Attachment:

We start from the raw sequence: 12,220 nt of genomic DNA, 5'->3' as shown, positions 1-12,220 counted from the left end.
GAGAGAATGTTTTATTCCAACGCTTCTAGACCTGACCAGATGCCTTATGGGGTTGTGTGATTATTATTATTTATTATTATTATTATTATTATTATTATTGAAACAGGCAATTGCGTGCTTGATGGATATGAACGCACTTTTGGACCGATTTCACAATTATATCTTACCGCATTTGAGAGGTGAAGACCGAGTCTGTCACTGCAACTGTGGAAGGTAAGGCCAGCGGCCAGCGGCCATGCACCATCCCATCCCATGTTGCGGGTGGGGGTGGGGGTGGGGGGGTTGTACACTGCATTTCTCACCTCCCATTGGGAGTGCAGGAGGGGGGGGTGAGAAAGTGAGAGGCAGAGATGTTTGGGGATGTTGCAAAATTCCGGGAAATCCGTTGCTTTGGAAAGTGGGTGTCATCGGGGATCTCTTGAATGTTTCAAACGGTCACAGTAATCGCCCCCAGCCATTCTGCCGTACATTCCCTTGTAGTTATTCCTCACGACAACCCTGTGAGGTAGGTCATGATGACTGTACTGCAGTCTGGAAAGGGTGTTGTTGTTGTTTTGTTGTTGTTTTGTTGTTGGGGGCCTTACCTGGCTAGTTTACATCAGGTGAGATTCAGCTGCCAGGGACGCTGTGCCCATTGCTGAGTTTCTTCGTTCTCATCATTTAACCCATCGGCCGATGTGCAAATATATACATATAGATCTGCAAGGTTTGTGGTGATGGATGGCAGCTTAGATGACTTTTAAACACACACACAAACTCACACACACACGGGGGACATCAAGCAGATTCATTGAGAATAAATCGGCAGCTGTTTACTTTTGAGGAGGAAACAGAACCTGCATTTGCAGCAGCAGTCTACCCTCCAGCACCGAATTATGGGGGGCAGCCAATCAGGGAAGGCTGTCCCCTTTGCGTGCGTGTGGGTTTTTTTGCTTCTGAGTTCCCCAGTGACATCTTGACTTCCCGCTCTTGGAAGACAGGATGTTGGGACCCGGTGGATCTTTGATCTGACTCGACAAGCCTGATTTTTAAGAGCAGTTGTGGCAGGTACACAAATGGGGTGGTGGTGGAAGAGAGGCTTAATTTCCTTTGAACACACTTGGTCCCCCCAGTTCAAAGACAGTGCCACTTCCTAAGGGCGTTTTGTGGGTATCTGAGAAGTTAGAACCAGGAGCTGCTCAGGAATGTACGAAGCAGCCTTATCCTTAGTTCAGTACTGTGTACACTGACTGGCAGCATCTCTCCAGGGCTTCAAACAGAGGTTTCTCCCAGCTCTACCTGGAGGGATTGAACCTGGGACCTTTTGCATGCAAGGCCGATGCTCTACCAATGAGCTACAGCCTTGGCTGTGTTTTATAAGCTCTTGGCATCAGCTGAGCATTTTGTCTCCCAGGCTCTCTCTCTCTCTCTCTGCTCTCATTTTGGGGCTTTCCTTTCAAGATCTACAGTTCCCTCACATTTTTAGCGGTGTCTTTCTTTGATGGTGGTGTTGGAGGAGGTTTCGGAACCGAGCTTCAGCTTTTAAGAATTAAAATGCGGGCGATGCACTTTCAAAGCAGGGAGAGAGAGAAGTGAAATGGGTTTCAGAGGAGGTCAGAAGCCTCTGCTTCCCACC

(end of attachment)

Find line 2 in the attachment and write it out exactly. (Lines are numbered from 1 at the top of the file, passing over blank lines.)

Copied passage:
GAGAGAATGTTTTATTCCAACGCTTCTAGACCTGACCAGATGCCTTATGGGGTTGTGTGATTATTATTATTTATTATTATTATTATTATTATTATTATTGAAACAGGCAATTGCGTGCTTGATGGATATGAACGCACTTTTGGACCGATTTCACAATTATATCTTACCGCATTTGAGAGGTGAAGACCGAGTCTGTCACTGCAACTGTGGAAGGTAAGGCCAGCGGCCAGCGGCCATGCACCATCCCATCCCATGTTGCGGGTGGGGGTGGGGGTGGGGGGGTTGTACACTGCATTTCTCACCTCCCATTGGGAGTGCAGGAGGGGGGGGTGAGAAAGTGAGAGGCAGAGATGTTTGGGGATGTTGCAAAATTCCGGGAAATCCGTTGCTTTGGAAAGTGGGTGTCATCGGGGATCTCTTGAATGTTTCAAACGGTCACAGTAATCGCCCCCAGCCATTCTGCCGTACATTCCCTTGTAGTTATTCCTCACGACAACCCTGTGAGGTAGGTCATGATGACTGTACTGCAGTCTGGAAAGGGTGTTGTTGTTGTTTTGTTGTTGTTTTGTTGTTGGGGGCCTTACCTGGCTAGTTTACATCAGGTGAGATTCAGCTGCCAGGGACGCTGTGCCCATTGCTGAGTTTCTTCGTTCTCATCATTTAACCCATCGGCCGATGTGCAAATATATACATATAGATCTGCAAGGTTTGTGGTGATGGATGGCAGCTTAGATGACTTTTAAACACACACACAAACTCACACACACACGGGGGACATCAAGCAGATTCATTGAGAATAAATCGGCAGCTGTTTACTTTTGAGGAGGAAACAGAACCTGCATTTGCAGCAGCAGTCTACCCTCCAGCACCGAATTATGGGGGGCAGCCAATCAGGGAAGGCTGTCCCCTTTGCGTGCGTGTGGGTTTTTTTGCTTCTGAGTTCCCCAGTGACATCTTGACTTCCCGCTCTTGGAAGACAGGATGTTGGGACCCGGTGGATCTTTGATCTGACTCGACAAGCCTGATTTTTAAGAGCAGTTGTGGCAGGTACACAAATGGGGTGGTGGTGGAAGAGAGGCTTAATTTCCTTTGAACACACTTGGTCCCCCCAGTTCAAAGACAGTGCCACTTCCTAAGGGCGTTTTGTGGGTATCTGAGAAGTTAGAACCAGGAGCTGCTCAGGAATGTACGAAGCAGCCTTATCCTTAGTTCAGTACTGTGTACACTGACTGGCAGCATCTCTCCAGGGCTTCAAACAGAGGTTTCTCCCAGCTCTACCTGGAGGGATTGAACCTGGGACCTTTTGCATGCAAGGCCGATGCTCTACCAATGAGCTACAGCCTTGGCTGTGTTTTATAAGCTCTTGGCATCAGCTGAGCATTTTGTCTCCCAGGCTCTCTCTCTCTCTCTCTGCTCTCATTTTGGGGCTTTCCTTTCAAGATCTACAGTTCCCTCACATTTTTAGCGGTGTCTTTCTTTGATGGTGGTGTTGGAGGAGGTTTCGGAACCGAGCTTCAGCTTTTAAGAATTAAAATGCGGGCGATGCACTTTCAAAGCAGGGAGAGAGAGAAGTGAAATGGGTTTCAGAGGAGGTCAGAAGCCTCTGCTTCCCACC